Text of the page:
Skip to comments.Trapped by the mortgage meltdown
Posted on 09/14/2007 5:37:16 AM PDT by Hydroshock
NEW YORK (Money Magazine) -- Whether you're a home seller, owner or buyer, by this point you've got to be feeling a little rattled. The bad news about the housing market seems never ending: Foreclosures have more than doubled over the past year.
Sales of existing homes are off 11 percent from this time last year. At that rate, it will take at least nine months to work off the inventory of unsold homes. And median home prices in July (the most recent figure available) dropped for the 12th month in a row.
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Worse yet, all that happened before problems in subprime lending expanded throughout the mortgage market and beyond, creating what's popularly being referred to as the credit crunch.
While it's too soon to see the impact reflected in the numbers, the immediate future is clear: As lenders tighten their borrowing standards, fewer people will qualify for mortgages.
Fewer qualified buyers can only mean that housing prices will slump further. Worst of all, economists don't see much chance for a turnaround until mid- 2008 and possibly into 2009.
(Excerpt) Read more at money.cnn.com ...
They had a story in the paper here in S. Florida about houses and condos that had been on the market for over a year. There were hundreds and hundreds in W. Palm Beach. It’s fugly.
Not only are sales down and construction down, the prices sub contractors are making now are also down to the point of pressuring wages lower and many people out of work.
We are talking about recession here. There will soon be no money available for anything because the circulation and availability of money has literally stopped.
Check out Stockton Ca. They have the booby prize of the most foreclosures per capita in the US.
It’s not just residential, and not just Florida.
Well, this is what happened in the last housing recession.
I bought my beautiful little townhouse in Alexandria, VA in 1989. It went down in value for the next seven years before the prices began turning around in 1997 or so.
I remember saying to my mother, after several years of home ownership, “so, what’s all this talk about building equity?”
This, too, shall pass.
This is a little concerning for me, but also a positive sign.
We’re looking to buy our first home within the next 6-9 months. Certainly having lower, more sane prices will help.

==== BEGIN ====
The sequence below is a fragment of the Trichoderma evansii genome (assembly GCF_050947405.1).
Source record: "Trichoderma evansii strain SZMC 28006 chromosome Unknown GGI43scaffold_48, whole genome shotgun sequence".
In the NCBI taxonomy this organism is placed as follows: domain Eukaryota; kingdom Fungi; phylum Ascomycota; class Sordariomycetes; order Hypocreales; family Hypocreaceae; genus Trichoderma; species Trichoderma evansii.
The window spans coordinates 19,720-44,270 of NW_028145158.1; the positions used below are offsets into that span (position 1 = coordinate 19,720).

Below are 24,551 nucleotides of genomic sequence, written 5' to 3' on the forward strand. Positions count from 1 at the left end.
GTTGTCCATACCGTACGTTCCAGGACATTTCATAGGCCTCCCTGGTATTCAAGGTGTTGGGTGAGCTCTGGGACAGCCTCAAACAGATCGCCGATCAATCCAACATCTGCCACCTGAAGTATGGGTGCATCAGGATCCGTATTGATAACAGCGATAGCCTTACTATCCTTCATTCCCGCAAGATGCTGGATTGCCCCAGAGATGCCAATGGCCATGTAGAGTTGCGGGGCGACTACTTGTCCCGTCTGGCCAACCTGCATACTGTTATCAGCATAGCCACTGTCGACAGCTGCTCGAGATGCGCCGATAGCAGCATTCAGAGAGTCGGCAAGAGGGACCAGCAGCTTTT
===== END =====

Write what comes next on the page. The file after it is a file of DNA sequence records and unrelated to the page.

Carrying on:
However, we’ve had credit issues in the past, and while we’ve resolved them our “good credit” score is not where I’d like it to be. My concern is that tighter lending practices will hinder us.
But at the end of the day, I’m not overly fretting. Just saving more for a larger down-payment.
Does this mean that the illegals will be going home?
I for one would not buy a house unless I could afford 120% of the total monthly cost, putting 10% down on a 30 fixed note. And I buy a house to make it a home, so if it goes up, good, if not oh well I have to pay to live somewhere.
I agree! I put down 22 1/2%, and never regretted that.
No, it means they'll need to go on welfare.
A little advice for someone who has seen down tight markets before. Cash is king. If you can bring a far bit of cash, say over 10% down or better yet over 20% they are more likely to be forgiving on a few nicks on your credit.
Save up, buy a house with cash.
Swallow your pride, look for something nice yet inexpensive, and buy it outright.
Stay the he11 out of debt.
The whole “mortgage meltdown” thing is the result of people buying more than they could afford, in an area that was overpriced because everyone bought into the “I’ll pay later” BS of loans.
Probably not. It will make housing more affordable for them.
Actually, I feel just fine. The economy seems to be doing just fine.
Sadly,you are probably right. *sigh*
Woopdidoo. I'm concerned that the financial idiocy of others with trigger a recession, but that's life. Recession's happen. But as a homeowner, I'm not feeling rattled at all. I live in my home and intend to stay for a while. We bought at a good price. Life is good.
Prices might not turn around for two whole years? Oh the horror. Hell, two years is a blink of an eye. But hey, news writers need to fill all the blank space around the advertisments with something.
I can see you haven’t been to the grocery store lately.
A less than perfect credit score is a big excuse by lenders to ream you on higher interest rates, if you are so lucky to even find a lender. And they will nitpick the littlest item on a credit report.
No matter if you have always been on time on a mortgage or auto loan for the past 3 years. A 50.00 doctor bill not covered by insurance and misplaced by the billing company is all it takes.
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